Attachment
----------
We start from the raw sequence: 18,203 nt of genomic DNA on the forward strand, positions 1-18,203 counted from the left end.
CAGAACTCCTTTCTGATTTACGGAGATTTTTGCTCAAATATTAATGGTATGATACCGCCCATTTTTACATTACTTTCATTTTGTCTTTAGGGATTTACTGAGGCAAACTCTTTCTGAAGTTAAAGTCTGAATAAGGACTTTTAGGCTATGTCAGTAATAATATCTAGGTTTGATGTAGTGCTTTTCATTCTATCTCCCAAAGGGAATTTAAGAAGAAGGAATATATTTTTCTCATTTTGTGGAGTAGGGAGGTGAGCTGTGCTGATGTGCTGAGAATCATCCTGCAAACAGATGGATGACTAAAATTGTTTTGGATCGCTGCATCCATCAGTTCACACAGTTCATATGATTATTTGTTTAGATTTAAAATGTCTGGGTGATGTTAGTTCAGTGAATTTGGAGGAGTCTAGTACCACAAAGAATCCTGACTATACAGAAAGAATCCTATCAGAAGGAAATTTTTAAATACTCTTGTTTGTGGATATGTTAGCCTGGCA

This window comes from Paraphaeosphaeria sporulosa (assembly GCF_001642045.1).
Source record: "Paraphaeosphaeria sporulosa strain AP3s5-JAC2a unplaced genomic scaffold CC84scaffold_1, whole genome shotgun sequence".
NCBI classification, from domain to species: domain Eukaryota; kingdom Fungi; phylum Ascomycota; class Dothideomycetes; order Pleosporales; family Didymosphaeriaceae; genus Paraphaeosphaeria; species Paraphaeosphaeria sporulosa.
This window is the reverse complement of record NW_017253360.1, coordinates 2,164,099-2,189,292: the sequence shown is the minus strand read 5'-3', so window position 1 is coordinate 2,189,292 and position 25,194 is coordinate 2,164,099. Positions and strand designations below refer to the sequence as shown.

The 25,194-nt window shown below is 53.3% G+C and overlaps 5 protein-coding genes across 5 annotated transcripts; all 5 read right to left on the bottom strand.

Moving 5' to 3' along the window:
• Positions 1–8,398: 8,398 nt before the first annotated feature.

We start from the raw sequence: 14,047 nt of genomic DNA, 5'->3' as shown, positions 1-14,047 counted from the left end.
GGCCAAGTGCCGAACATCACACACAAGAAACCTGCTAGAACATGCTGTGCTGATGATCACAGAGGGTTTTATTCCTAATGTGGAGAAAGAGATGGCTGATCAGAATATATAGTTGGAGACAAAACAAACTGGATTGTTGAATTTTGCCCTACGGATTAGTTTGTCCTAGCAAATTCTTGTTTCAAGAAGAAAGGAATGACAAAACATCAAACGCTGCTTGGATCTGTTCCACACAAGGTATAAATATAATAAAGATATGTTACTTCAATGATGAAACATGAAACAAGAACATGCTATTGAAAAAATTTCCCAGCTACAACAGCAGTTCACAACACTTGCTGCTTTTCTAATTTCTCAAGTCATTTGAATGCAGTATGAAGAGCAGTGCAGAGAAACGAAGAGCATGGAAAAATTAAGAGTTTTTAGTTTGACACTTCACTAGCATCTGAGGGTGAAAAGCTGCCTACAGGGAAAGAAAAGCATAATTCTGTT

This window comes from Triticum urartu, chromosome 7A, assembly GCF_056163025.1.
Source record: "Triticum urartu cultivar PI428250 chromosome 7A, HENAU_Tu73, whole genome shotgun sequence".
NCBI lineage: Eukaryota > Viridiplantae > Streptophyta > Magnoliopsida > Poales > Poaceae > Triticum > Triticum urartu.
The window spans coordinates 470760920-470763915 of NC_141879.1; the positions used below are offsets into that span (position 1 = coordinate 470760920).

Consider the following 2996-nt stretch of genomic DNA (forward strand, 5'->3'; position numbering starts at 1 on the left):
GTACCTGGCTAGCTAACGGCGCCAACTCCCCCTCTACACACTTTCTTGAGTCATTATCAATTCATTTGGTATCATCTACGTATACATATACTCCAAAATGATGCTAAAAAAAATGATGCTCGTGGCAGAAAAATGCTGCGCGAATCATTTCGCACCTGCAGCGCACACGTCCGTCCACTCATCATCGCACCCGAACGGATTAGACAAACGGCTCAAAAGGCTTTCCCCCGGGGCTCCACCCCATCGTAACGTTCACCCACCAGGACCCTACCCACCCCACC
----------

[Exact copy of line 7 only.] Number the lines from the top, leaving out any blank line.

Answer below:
The 25,194-nt window shown below is 53.3% G+C and overlaps 5 protein-coding genes across 5 annotated transcripts; all 5 read right to left on the bottom strand.